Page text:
By Gary Moore
It’s been said that there are two types of people who travel to foreign countries – the colonizer and the immigrant. The colonizer wants to visit another country but sees it from his own perspective instead of experiencing it from the inhabitants’ point of view. He looks for signs in his own language and seeks out people who speak his own tongue. He endeavors to find the familiar and fails to venture into uncharted territory. He doesn’t branch out and learn any words in this foreign language.
The colonizer becomes irritated when he can’t read signs for the bathroom or understand the menu. Instead of asking for help or learning a few helpful phrases, he becomes upset. When he talks to local residents, he approaches them in his own language. They either respond with puzzlement or say a few words they’ve learned and point him in some direction. He wonders, “Why can’t they learn to speak in my language?”
The reality is that when you and I got married, even if we married someone from our native country, we married a foreigner. We were raised in different homes with different parents, siblings, experiences and, in effect, different cultures. We may have eaten the same types of foods, but they were prepared differently. We have different customs, different rituals, different beliefs and values in our families. And, we each learned a different language. We even have different dictionaries.
If we want to have a great and happy marriage, one of our biggest tasks is to learn about the other person’s culture and to develop the flexibility to be comfortable with either set of customs. Above all, we need to learn our partner’s language so that we can speak it.
It’s important that we learn not only to speak the same language but also to make sure we mean the same thing with our words. Your experiences in life, your mindset, what you intend can give meaning to your words. For example, my wife might ask, “Could we stop at the store for a minute on our way home? I’ll just be a minute.” I might take the work ‘minute’ literally, but I’d better not. Years of experience have taught me we’re talking about 15 to 20 minutes.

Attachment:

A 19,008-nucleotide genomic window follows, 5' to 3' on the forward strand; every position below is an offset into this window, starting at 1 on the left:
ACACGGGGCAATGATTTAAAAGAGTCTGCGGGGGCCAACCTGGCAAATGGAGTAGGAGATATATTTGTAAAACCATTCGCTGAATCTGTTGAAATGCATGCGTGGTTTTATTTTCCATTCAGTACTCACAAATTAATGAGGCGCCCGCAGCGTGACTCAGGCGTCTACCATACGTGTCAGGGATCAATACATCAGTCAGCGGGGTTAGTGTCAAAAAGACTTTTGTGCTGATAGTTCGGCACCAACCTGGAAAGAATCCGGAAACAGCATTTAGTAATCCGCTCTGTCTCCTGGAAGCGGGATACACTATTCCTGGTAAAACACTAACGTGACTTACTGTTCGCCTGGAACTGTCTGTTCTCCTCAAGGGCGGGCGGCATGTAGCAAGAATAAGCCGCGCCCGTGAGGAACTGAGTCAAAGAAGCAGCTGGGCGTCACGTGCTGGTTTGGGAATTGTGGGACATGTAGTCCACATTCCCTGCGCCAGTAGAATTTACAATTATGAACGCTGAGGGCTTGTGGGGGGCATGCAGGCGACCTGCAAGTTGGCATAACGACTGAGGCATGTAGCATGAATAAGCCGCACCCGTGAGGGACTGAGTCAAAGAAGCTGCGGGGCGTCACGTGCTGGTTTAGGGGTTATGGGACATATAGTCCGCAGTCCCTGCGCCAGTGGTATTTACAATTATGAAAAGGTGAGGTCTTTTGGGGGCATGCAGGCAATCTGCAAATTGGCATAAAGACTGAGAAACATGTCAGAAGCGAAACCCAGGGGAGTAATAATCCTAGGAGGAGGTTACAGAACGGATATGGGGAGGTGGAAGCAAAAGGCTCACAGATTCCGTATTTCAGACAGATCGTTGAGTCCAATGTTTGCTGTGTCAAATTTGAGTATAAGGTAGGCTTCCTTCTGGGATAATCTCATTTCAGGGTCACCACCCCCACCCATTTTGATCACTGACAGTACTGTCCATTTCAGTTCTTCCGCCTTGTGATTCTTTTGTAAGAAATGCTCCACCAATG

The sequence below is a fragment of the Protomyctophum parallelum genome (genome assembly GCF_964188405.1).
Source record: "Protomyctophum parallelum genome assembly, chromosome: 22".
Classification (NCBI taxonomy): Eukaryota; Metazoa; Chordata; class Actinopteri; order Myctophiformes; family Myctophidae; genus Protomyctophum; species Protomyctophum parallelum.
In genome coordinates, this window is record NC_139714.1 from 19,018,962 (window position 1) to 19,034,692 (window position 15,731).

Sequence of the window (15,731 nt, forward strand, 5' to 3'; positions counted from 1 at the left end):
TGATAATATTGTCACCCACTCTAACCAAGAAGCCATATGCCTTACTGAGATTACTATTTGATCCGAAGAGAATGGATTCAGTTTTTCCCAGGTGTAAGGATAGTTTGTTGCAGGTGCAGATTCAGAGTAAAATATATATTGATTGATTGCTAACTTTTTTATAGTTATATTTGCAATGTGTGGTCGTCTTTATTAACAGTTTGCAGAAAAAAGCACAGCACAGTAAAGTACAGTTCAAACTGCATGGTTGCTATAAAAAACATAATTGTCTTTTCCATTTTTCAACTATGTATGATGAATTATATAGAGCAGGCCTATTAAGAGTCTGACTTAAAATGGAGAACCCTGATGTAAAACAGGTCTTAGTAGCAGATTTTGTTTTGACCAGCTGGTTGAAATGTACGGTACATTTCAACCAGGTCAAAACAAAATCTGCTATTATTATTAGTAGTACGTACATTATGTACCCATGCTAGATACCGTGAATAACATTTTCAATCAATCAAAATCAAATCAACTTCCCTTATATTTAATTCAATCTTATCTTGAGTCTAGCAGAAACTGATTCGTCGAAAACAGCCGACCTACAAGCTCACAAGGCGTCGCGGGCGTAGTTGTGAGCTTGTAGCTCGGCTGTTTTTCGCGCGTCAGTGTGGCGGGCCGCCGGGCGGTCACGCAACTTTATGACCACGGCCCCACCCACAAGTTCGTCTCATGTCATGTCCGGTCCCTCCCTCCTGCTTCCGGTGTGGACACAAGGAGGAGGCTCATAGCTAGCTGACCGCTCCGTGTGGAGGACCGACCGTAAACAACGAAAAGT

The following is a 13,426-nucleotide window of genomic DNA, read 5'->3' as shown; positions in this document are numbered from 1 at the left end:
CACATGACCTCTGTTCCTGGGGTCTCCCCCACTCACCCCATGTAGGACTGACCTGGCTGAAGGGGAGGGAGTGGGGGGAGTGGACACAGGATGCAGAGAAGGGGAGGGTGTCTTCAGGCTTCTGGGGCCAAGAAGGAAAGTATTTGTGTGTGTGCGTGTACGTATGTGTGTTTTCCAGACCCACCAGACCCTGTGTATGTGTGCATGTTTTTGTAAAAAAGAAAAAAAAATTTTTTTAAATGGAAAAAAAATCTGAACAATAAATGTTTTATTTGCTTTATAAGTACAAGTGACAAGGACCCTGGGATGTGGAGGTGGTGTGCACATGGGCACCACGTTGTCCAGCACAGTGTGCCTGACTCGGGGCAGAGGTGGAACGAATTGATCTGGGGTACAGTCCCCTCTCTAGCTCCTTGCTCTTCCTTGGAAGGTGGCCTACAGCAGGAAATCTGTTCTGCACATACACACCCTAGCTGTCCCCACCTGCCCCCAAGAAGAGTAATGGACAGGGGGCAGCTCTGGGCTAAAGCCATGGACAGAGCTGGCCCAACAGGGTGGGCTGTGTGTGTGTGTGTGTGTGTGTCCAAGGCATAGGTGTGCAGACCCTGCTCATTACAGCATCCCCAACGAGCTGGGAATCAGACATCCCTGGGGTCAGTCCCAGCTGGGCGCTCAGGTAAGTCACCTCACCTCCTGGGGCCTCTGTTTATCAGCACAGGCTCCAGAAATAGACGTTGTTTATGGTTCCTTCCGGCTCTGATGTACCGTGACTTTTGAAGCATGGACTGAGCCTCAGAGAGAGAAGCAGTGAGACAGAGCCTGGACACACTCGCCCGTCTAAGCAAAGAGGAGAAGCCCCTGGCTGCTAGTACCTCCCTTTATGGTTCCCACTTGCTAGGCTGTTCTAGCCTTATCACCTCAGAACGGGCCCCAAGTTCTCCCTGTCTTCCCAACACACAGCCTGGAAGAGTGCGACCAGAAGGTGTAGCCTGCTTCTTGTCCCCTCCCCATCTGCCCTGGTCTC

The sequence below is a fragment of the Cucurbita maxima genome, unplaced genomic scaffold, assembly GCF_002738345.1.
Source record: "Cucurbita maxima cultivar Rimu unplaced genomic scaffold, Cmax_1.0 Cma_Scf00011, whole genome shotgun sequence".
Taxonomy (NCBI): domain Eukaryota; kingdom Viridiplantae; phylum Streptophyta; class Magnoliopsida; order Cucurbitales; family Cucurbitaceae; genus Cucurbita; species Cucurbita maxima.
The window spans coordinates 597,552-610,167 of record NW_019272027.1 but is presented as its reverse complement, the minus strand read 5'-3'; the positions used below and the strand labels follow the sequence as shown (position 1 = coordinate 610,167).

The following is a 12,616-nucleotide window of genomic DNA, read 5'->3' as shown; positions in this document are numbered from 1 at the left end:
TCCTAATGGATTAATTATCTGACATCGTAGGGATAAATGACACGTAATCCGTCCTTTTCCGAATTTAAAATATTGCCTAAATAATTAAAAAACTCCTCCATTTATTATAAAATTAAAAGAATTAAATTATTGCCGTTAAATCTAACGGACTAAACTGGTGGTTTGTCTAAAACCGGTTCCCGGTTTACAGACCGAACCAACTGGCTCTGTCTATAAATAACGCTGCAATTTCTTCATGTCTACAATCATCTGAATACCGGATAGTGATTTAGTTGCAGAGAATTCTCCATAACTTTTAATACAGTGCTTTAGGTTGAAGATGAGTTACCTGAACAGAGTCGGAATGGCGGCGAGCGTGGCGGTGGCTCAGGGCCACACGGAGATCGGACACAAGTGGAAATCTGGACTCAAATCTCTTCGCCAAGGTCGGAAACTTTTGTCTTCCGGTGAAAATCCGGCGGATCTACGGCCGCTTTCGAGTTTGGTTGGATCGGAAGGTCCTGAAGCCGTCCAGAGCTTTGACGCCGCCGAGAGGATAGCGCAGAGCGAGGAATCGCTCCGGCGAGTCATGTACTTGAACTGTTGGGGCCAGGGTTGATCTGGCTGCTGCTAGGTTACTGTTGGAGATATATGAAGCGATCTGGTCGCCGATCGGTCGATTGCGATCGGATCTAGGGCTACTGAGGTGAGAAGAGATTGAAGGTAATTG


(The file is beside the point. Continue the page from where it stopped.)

Here’s another classic – ‘fine’. What does ‘fine’ mean anyway? It’s not unusual for a woman to wear a new outfit and ask her husband how it looks. When all he says is ‘fine’, what has he really said? Since we men have a tendency to say ‘fine’ for everything, as far as she’s concerned, we really haven’t told her how we feel about it. Is this ‘fine’ a 7 on a scale of 1 to 10 or is it a 2? We need to help each other out here. Maybe she could have said, “On a scale of 1 to 10, how does this new outfit look on me?” Or, if all she asked was how the outfit looked, he could have offered, “On a scale of 1 to 10, it’s an 8.” Either of those would have been better communication. Remember, the goal of communication is to connect, not convince.
Dr. H. Norman Wright says that our three main senses – hearing, seeing and feeling – are actually part of our learning and communication styles. We prefer one to the other two for perceiving life, storing our experiences, making decisions, and connecting with others. And he says that our choice of words gives away our style.
If you are an auditory-oriented husband or wife, you tend to depend upon spoken words for information and you use auditory words: that sounds good to me; let’s talk about….; I hear you; tell me a little more. Auditory people want to hear about life. This is how they learn best.
If you’re visually oriented, you use your eyes to perceive the world, and you use visual images in remembering and thinking. You also use visual words: I see…; that looks…; I’m not too clear…; that sheds a new light. Visual people relate to the world around them in terms of how things look. This is how they learn best. A visual person talks about how things look rather than how they feel.
If you’re a kinesthetically oriented individual, you tend to feel your way through your experiences. Your feelings sort both what you experience inside as well as what comes at you from the outside. And these feelings determine your decisions. A kinesthetic spouse uses phrases such as these: I can’t get a handle on this; I’ve got a good feeling…; can you get in touch with what I’m saying? I don’t grasp what…. These individuals are more spontaneous than auditory or visual people. This trait can be both positive and negative.
Another way in which we speak different languages is that some of us are expanders – we give details when we talk. And others of us are condensers. Expanders may respond to a question with eight to ten sentences while a condenser may respond to the same question with one or two sketchy responses. If you don’t understand this dynamic, it can be very frustrating.
You may think, “Changing the way we talk to one another sounds like a pointless game that requires a lot of work.” Work, yes; game, no. Effective communication requires mutual understanding and being sensitive and accommodating to the uniqueness of your partner. Remember, you and they are from different countries.
Gary Moore served as associate pastor at Cloverdale Church of God for 15 years. He does couples’ coaching and leads couples’ workshops and retreats called MUM’s the Word. He has a weekly radio program – Life Point Plus – on KBXL 94.1FM at 8:45 a.m. on Fridays. His website at www.mutualunderstanding.net has video teachings and other resources for couples. He may be contacted at [email protected].